In June 2023, Kirill Petrenko and the Berliner Philharmoniker presentrf two world premieres. For the Swede Lisa Streich, composing is always a liberating act, a world in which she can express herself fully. In her new work ISHJÄRTA, she wants to “exploit the fine intonation of the orchestra”. Julia Wolfe, the enfant terrible of the US avant-garde, grew up with rock music and studied classical piano at the same time. Her new composition Pretty poses the question of how we look at women today. Find out all about the two female composers in our video interviews.
An interview with Lisa Streich
Born in Norra Rada, Sweden, Lisa Streich doesn’t try to write perfect pieces, but rather finds it exciting to bring new things together. She likes to write what she wants to hear and what she hasn’t found elsewhere. With this approach, the Swede, who studied composition under Adriana Hölszky and Johannes Schöllhorn among others, has been highly successful. In 2017, she was awarded the prestigious Ernst von Siemens Music Prize, won the Rome Prize, bestowed by the Deutsche Akademie Rom Villa Massimo, and was commissioned to write a work for the ARD Music Competition in 2021, an honour that had been bestowed on Mauricio Kagel and Wolfgang Rihm in earlier years. That same year, the Karajan Academy of the Berliner Philharmoniker gave the German premiere of her work Himmel. Lisa Streich has spent many years in various European cities, speaks four languages fluently, and now lives on the island of Gotland.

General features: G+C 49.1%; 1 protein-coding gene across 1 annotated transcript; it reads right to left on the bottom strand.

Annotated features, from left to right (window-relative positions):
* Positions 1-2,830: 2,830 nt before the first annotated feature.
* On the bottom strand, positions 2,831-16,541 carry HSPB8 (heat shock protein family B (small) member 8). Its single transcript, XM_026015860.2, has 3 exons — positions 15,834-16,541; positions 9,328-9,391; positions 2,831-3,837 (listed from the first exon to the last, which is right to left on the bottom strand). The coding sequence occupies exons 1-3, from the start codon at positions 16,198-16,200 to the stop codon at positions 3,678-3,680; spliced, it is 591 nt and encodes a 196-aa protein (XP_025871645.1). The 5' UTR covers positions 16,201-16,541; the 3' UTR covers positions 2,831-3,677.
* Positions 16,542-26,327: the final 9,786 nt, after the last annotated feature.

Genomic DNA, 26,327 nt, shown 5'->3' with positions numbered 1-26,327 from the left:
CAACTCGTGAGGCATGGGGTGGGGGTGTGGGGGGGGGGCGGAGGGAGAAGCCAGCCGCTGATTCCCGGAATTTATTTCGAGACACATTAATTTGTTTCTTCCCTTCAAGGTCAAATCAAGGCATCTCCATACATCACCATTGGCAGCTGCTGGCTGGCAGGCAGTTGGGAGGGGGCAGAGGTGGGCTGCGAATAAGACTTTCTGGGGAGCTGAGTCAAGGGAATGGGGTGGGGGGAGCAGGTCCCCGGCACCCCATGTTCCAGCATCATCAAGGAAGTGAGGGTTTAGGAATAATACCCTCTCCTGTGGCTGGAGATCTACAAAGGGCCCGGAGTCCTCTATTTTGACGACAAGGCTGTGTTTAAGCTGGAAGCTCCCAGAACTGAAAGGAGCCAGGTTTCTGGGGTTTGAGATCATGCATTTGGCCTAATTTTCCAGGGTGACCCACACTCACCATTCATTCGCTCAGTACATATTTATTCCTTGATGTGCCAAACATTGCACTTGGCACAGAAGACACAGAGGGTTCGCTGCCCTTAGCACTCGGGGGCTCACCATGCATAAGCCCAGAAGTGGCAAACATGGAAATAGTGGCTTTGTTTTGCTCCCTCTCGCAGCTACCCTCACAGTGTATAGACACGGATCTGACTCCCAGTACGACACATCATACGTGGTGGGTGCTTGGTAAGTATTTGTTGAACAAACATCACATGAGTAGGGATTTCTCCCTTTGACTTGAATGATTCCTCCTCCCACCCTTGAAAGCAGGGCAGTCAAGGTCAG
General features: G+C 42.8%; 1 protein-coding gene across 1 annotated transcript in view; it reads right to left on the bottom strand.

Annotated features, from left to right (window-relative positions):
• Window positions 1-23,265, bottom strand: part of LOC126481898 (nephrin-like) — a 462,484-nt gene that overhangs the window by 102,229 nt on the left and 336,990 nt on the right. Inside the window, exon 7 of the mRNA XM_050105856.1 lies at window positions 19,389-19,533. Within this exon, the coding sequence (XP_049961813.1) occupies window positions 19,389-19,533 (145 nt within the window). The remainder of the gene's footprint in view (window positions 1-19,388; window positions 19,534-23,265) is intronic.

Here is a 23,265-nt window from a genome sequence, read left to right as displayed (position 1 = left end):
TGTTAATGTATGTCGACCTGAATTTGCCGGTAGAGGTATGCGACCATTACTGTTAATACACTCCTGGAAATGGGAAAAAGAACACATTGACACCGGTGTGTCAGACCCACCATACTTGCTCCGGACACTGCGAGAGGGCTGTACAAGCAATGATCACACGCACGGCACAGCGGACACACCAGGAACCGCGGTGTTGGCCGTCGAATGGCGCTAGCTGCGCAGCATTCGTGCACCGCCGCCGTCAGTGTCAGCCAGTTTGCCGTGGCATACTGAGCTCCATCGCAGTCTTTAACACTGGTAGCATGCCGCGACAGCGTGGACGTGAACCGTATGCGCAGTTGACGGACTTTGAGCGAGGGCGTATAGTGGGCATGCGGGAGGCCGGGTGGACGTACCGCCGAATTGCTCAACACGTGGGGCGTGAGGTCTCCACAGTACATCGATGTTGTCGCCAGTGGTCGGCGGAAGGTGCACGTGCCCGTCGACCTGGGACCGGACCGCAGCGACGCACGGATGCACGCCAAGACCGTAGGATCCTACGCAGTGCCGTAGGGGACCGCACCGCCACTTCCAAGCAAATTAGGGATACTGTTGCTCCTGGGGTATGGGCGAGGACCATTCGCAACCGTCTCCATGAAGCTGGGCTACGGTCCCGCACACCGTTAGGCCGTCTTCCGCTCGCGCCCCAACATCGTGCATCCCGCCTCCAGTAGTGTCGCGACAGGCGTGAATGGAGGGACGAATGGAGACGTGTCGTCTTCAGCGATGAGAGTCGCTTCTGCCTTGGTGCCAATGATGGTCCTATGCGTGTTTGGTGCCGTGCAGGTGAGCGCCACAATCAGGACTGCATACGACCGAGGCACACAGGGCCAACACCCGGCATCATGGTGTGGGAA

An interview with Julia Wolfe
Julia Wolfe’s career began as an enfant terrible of the US avant-garde scene when she and two colleagues founded the New York “Bang on a Can” festival in 1987, which brought a breath of fresh air to the music scene with its openness to all undogmatic, quirky and experimental approaches. She now has two Grammy nominations, CD releases on the most prestigious record labels, a professorship at New York University and Musical America’s 2019 Composer of the Year Award. Political and social engagement plays an important role in her works today, for which she has even created a new genre: musical documentaries that tell stories, similar to the classical oratorio. An example of this is Anthracite Fields for choir and instruments, which is about the people who eked out a living in the coalfields of Pennsylvania. She received the Pulitzer Prize for this work in 2015.